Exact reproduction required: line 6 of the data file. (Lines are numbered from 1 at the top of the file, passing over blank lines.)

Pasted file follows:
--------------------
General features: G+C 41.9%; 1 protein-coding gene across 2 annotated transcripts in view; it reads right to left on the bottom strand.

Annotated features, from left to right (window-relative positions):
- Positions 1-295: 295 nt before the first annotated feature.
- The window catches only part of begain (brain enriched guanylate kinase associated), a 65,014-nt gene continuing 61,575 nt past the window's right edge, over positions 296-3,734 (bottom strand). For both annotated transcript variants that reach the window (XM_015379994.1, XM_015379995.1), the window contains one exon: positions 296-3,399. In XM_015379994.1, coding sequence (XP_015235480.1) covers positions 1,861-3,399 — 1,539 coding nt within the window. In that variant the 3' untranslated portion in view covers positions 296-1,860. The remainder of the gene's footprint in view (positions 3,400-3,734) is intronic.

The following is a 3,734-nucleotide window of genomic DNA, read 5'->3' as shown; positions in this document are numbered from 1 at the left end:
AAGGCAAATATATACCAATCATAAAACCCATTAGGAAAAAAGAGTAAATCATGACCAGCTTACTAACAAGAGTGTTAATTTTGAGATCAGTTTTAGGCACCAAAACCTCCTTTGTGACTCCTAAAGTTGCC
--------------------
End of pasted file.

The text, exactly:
AAGGCAAATATATACCAATCATAAAACCCATTAGGAAAAAAGAGTAAATCATGACCAGCTTACTAACAAGAGTGTTAATTTTGAGATCAGTTTTAGGCACCAAAACCTCCTTTGTGACTCCTAAAGTTGCC